TSL: Would it be useful in the same way we go to a primary care physician for yearly check-ups, should it be a regular thing where you go to a mental health professional to check in, to see if everything is going well and that youre maintaining whatever outlook you have? Would that be something that would help to relieve the stigma if it were just a normal kind of thing where people checked in regularly?

NWA: Yup, I went to Morehouse School of Medicine to interview Dr. David Satcher, the former surgeon general, he is doing some amazing work. He is pushing for this idea that is a much more comprehensive approach to healthcare that does not separate physical health from mental health.

When you get your general exam it also encompasses a mental health exam. Suicide is the second-leading cause of death on college campuses. Pushing for college campuses to be a part of it. College kids get a regular mental health exam. I think thats where we’re  headed. Mental illness has such a negative connotation and he was a proponent for the term, brain illness. Its an illness to your brain. We look at it differently, but its a physical illness.

TSL: I often think that as a collective community we are suffering from PTSD. Is depression a result of stress, it is physical, or is it genetic?

NWA: I think it is a combination. I am not a researcher, but from my perspective and my observation, I think its a combination of everything. I think theres some generational trauma and systemic trauma passed down from generations.

There can be a genetic component to mental illness, but that doesnt mean that if you have that gene you will suffer from mental illness. You may not have the stressors in life that will lead you to it.

Just like if youre an alcoholic, if youre predisposed to it, but if you never take a drink, you wont become an alcoholic. Its a combination of genetics and stressors.

I do think that in terms of the black communityI think theres a lot of trauma that gets passed down and we dont openly talk about it in our families, I think because the stigma is so strong that if we are suffering we dont get help and it gets worse. I also think access to good healthcare is important.

You cant turn on the news or on social media without hearing about police brutality. Daily stresses that invalidate your humanity that can wear on you and particularly our young people. If were not engaging them and talking to them about their feelings, I think that can lead to real problems.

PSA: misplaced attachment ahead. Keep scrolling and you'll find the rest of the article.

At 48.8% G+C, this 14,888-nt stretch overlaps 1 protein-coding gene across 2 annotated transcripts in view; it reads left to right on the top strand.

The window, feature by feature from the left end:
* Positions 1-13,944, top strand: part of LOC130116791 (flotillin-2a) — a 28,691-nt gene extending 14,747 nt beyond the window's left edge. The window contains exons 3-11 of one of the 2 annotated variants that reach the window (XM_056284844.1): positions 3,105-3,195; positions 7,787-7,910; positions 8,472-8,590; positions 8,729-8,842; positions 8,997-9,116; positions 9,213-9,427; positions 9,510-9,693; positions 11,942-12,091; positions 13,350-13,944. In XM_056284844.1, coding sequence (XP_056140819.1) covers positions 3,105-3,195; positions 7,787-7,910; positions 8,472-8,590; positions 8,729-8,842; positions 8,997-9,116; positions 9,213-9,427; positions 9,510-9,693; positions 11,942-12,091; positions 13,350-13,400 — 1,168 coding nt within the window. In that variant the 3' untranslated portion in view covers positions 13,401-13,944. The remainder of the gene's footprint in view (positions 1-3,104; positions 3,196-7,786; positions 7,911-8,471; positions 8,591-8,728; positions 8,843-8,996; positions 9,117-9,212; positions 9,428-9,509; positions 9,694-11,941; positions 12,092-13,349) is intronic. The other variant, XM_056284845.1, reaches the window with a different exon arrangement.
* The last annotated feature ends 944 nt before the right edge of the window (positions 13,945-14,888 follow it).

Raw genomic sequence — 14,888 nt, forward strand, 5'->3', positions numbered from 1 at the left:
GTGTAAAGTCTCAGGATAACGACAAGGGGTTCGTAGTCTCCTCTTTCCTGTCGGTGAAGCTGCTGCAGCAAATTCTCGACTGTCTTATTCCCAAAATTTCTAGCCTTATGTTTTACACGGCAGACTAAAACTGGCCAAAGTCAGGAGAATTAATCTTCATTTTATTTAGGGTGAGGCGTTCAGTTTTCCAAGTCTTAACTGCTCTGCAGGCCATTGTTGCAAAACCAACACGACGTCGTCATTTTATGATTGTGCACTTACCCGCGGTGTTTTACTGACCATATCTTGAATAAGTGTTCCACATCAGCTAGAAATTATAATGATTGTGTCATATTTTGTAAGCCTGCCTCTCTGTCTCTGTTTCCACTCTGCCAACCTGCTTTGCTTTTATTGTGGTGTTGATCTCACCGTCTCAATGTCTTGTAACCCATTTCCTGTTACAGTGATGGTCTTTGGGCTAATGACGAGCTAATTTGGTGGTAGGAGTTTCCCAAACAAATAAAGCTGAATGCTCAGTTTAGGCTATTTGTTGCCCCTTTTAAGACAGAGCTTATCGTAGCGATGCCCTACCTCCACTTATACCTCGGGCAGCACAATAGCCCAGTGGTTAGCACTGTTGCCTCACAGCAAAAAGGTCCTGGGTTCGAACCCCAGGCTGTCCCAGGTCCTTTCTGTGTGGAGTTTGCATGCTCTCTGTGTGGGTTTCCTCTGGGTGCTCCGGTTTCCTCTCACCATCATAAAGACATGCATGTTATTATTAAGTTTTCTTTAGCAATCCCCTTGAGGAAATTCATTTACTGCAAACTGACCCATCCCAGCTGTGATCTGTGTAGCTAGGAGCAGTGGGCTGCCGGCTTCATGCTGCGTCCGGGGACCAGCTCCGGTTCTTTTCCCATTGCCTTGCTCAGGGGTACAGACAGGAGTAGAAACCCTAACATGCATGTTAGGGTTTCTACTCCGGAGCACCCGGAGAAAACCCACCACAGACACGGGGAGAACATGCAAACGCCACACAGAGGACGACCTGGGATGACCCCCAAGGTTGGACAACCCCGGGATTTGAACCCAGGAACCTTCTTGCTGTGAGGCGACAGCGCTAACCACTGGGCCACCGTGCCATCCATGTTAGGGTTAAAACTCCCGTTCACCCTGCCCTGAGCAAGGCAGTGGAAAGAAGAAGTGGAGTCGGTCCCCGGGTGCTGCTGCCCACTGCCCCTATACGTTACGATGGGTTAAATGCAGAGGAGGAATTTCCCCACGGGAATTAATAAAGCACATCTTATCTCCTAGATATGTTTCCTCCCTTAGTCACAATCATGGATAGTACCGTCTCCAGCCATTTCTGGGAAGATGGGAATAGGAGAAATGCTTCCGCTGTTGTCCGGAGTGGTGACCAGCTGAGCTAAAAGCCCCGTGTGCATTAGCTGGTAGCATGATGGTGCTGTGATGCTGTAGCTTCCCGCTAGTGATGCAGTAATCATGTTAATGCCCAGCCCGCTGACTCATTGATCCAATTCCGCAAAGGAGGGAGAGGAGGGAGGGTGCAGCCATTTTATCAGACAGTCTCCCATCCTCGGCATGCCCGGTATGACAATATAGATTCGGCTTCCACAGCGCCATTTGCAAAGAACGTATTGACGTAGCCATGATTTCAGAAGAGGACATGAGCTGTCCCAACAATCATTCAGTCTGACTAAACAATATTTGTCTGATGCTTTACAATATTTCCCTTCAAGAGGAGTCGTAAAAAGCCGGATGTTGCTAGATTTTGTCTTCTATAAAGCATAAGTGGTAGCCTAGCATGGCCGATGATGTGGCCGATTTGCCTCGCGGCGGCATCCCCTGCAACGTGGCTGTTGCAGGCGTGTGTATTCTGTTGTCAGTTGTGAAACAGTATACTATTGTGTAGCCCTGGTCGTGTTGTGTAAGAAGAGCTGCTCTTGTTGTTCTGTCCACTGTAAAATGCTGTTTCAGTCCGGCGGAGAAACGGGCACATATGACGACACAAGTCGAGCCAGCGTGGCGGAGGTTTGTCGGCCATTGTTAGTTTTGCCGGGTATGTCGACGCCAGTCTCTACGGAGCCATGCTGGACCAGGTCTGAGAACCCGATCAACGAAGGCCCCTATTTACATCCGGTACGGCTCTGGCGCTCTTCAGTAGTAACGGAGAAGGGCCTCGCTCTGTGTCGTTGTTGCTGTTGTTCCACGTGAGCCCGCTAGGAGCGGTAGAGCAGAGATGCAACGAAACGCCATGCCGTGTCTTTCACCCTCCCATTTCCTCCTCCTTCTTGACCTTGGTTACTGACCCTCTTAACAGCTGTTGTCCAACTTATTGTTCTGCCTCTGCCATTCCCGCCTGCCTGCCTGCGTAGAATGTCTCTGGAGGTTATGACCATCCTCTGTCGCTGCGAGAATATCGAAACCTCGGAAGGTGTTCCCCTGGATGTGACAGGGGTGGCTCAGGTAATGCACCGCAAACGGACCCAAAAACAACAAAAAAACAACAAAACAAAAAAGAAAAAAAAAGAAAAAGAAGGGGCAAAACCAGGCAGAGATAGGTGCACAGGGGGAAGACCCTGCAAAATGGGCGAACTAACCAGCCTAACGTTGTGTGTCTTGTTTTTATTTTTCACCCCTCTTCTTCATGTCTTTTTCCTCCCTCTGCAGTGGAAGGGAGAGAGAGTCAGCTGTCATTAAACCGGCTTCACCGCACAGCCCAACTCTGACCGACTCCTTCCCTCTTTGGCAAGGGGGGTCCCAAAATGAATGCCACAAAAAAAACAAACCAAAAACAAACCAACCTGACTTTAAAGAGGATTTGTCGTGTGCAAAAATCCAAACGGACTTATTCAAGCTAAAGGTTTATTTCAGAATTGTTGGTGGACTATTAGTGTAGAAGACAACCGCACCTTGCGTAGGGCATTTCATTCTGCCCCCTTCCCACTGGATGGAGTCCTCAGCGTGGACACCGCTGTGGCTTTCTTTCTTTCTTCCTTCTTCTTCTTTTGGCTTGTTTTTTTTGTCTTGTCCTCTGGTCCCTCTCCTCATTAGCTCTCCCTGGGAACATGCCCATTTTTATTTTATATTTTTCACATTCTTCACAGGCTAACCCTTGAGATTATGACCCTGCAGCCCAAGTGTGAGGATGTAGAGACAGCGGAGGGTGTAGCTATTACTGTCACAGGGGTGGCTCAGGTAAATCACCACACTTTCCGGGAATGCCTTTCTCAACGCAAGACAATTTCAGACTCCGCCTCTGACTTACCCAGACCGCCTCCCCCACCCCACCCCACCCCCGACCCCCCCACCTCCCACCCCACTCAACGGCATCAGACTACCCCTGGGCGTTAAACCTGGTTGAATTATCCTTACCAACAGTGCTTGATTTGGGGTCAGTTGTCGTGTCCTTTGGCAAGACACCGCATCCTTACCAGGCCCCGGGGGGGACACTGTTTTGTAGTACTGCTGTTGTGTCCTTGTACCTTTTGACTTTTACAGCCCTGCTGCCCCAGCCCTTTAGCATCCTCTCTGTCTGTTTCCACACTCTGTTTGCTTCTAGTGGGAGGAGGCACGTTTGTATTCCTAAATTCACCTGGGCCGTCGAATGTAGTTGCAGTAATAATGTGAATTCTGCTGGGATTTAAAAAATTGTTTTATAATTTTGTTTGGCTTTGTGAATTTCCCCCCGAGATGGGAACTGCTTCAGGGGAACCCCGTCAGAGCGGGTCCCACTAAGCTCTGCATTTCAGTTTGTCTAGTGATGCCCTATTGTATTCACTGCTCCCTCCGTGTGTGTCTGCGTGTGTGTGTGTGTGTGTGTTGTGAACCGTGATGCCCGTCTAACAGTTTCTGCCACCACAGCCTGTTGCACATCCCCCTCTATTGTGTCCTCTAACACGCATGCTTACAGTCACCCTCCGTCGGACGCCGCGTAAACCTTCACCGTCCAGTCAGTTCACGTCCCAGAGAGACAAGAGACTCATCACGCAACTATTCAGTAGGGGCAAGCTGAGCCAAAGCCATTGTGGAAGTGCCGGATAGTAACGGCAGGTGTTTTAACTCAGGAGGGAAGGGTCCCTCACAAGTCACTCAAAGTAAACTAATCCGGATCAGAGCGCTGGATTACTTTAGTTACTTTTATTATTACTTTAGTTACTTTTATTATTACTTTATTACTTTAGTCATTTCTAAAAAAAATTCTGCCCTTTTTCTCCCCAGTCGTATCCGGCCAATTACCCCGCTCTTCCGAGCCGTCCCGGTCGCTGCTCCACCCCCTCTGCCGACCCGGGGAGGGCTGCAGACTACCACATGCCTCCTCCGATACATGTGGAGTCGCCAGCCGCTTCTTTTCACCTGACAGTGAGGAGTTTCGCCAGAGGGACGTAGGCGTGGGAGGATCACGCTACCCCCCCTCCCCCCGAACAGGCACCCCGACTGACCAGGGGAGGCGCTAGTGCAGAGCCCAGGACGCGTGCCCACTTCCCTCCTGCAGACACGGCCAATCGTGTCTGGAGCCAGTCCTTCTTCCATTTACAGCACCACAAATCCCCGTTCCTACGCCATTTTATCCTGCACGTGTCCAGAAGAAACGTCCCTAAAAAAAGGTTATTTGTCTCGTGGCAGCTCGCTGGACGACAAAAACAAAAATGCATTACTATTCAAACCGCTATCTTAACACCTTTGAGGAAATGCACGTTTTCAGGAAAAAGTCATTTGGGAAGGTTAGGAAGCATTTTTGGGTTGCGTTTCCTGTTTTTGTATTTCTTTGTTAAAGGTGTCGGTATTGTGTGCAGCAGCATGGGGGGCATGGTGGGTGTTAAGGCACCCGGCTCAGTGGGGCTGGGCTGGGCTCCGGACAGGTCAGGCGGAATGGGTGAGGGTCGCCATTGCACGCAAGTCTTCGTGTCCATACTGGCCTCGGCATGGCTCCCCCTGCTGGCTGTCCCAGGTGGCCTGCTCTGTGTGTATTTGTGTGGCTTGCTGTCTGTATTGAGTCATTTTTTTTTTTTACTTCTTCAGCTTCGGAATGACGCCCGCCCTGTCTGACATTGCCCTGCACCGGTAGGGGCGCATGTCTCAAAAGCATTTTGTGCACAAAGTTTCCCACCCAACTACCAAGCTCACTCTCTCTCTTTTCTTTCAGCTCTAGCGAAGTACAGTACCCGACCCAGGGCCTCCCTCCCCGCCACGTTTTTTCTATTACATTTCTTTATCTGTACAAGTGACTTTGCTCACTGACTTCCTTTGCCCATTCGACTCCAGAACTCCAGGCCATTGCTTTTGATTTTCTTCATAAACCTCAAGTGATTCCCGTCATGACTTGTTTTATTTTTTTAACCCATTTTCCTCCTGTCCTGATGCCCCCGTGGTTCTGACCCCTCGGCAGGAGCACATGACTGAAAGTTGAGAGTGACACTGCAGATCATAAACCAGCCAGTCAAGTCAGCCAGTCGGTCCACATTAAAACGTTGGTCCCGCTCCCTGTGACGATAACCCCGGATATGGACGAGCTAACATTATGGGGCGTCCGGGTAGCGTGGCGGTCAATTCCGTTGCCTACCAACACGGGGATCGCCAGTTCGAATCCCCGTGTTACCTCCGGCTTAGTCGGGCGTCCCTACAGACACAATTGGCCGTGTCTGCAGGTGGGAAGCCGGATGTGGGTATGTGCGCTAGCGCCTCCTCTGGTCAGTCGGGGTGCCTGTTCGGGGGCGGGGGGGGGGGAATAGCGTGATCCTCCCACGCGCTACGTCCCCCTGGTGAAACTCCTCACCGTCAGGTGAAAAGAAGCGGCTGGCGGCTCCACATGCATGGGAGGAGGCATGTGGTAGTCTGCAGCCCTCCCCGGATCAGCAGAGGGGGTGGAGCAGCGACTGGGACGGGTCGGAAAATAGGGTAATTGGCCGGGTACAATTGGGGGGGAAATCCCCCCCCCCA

TSL: Theres the perception that mental illness equals dangerous.

NWA: Statistically, people with mental illness are much more likely to kill themselves than someone else. Thats why Im so passionate about using my voice as a media professional to change the narrative in the media.

TSL: You said in 1/2 of the cases the onset of mental illness starts by age 14 and 3/4 of the cases by the age of 24?

NWA: People think about depression, oh youre gonna stay in bed and you dont get out of bed for a week. Oftentimes the changes are much more subtle.

My nephew died from suicide. He was a straight A student, outgoing, with swagger. It was gradual. It went from straight As to an A-. Then it was a B+. Its not extreme. He socialized a lot. Things he was interested in, and thats a big one loss of interest in things he was once very interested in.

He loved to play ball and hang out with his friends and go to concerts. He started to pull back. As a parent you might say, I know something is wrong, but its just typical teenage angst.

We dont understand what it is because we dont talk about it. It is critical that people like me share our stories so other people dont have to go through what my family went through.

One statistic I read is the average high school kid today has the same level of anxiety as the average psychiatric patient in the 1950s. These kids are really struggling. Another statistic thats really scary, I dont remember the exact number, but its something like less than 50 percent of these young people would feel comfortable talking to a parent or authority figure about it. Thats why part of my campaign is to create safe spaces for them to talk.

My nephew was 22 years old when he died on July 3rdthree years ago this month. It just breaks my heart and hindsight is 20/20. If I just knew then what I know now. Thats why Im so determined to teach everybody that I can what I know now. I couldnt save his life, but Im certainly going to try to save somebody elses childs life.

TSL: What are you guys currently working on?

NWA: We’re currently doing an Indiegogo crowdfunding campaign, raising money to produce a documentary short featuring millennials of color who share stories of their experience with mental health disorders and advocate for mental health awareness.